The soft-spoken, self-proclaimed “nerdy kid” doesn’t fit the mold of a stereotypical MMA fighter. Oftentimes, people don’t think he’s a professional mixed martial artist. But Leavitt understands why and has accepted it.

“I definitely don’t think I fit the mold,” Leavitt said. “I don’t think I’m dripping of machismo. I’m not the most manly alpha-male type of person. I’m very smiley and very relaxed. … I’ve never cared about what people think. It definitely has helped me to stick out in this kind of environment. A lot of people are trying to be something they’re not. They have this idea that a fighter is supposed to be fit and supposed to be tough – or supposed to be macho. I’m just like, ‘I’m going to be myself.’ Real recognizes real, as they say.”

Being open and true to himself has bolstered Leavitt’s career. He doesn’t feel the need to promote himself by acting outlandish. He does admit, though, it was initially difficult for him to come to grips with how violent his career-choice is.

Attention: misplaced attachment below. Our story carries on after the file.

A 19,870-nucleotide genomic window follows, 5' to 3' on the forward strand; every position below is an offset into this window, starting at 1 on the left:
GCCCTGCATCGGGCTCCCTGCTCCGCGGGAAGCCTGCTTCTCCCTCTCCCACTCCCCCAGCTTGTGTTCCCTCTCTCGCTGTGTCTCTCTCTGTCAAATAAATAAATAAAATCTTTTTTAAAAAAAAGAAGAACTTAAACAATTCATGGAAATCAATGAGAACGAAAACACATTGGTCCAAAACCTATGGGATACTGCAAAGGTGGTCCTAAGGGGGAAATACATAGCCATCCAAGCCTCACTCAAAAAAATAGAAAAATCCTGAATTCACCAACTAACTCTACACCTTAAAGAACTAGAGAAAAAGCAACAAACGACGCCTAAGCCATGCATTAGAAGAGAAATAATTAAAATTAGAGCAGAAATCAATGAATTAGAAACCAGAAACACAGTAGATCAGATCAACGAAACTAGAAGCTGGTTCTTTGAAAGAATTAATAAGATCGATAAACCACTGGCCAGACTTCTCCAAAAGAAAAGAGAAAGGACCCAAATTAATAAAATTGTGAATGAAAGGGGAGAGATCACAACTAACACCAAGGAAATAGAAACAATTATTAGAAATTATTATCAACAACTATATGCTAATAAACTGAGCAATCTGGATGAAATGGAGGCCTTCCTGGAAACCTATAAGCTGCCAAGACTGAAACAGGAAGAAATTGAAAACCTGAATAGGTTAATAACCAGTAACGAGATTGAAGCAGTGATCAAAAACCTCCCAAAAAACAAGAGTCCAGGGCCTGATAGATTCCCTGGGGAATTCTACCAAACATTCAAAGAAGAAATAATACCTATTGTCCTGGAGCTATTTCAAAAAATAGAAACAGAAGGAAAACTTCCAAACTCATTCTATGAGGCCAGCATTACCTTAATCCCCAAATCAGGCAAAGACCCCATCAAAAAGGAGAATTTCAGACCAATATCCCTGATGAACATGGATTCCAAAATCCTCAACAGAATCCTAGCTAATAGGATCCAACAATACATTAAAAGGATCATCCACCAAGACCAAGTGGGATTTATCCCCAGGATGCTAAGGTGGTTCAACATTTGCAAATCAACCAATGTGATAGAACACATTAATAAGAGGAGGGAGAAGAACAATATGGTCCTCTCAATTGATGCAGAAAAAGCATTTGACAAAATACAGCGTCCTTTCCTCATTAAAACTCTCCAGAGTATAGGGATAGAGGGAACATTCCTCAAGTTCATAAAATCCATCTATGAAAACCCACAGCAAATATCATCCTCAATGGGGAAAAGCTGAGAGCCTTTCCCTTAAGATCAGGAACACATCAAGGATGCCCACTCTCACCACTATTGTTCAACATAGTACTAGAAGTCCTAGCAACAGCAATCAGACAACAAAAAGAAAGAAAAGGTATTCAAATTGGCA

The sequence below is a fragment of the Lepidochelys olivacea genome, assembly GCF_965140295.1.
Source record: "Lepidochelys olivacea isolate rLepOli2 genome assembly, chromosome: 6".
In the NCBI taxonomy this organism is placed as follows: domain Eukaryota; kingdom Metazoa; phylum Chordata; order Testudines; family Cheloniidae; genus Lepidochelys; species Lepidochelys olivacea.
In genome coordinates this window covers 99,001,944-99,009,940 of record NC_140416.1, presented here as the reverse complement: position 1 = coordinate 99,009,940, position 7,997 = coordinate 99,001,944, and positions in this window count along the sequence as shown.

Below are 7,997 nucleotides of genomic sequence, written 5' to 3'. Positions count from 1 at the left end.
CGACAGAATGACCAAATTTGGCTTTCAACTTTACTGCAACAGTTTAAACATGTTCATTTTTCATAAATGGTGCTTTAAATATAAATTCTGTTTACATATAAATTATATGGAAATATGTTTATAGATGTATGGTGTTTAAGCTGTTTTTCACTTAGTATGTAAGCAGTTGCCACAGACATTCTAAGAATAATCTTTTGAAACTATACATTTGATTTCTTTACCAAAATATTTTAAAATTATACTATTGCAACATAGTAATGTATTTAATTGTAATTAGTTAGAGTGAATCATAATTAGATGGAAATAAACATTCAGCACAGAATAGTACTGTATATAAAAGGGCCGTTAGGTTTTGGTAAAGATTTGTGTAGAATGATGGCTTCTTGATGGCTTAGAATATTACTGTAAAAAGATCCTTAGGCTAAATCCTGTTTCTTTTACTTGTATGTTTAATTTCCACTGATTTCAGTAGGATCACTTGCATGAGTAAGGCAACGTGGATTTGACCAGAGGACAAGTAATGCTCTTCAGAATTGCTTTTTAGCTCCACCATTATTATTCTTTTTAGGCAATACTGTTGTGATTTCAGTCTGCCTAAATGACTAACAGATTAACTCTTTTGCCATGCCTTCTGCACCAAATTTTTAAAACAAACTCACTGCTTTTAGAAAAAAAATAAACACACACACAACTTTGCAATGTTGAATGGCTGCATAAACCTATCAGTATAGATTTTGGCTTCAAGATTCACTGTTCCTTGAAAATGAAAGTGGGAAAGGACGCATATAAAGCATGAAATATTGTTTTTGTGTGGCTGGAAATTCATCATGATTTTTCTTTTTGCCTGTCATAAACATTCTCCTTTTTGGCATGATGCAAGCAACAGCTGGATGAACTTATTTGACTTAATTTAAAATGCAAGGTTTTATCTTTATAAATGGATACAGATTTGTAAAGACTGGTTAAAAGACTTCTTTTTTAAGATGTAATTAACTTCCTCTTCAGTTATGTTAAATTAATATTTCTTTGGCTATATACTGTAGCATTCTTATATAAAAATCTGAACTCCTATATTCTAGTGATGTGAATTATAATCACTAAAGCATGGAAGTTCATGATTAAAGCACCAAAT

“I used to be a little insecure about it – especially when I was younger when I was a few fights in,” Leavitt said. “I hate hurting people. I’ve never been aggressive or a mean person. I’m probably overly polite. I’m probably too nice a lot of the time. It definitely took me a while to separate the violence from the sport for me. It’s not about hurting people. It’s not about me competing with my opponent. It’s about me competing with myself. I’ve figured out a way to frame it where it’s me becoming a better version of myself when I’m out there.”

A win would not only vindicate Leavitt’s pursuit of MMA as a career, but it would also provide him relief knowing he can support himself – and let the world know that.

“I wouldn’t have to be embarrassed when people ask me what I do and I say, ‘A professional fighter.’ They’ll respond, ‘So you make a lot of money doing this?’ I’ll respond, ‘No, I’m kind of broke.’ Fighting doesn’t pay the bills,” Leavitt said. “It’ll mean everything to say, ‘I fight. That’s what I do to pay the bills. That’s what I do to take care of everything.’ It’ll definitely make it feel like all the work I put in actually means something.”

DWCS 27 takes place Tuesday at the UFC Apex in Las Vegas. The four-fight card will simulcast on ESPN+ and UFC Fight Pass.


Exclusive: Chai Hansen and Josh Thomson on the pressures of a second season of The New Legends of Monkey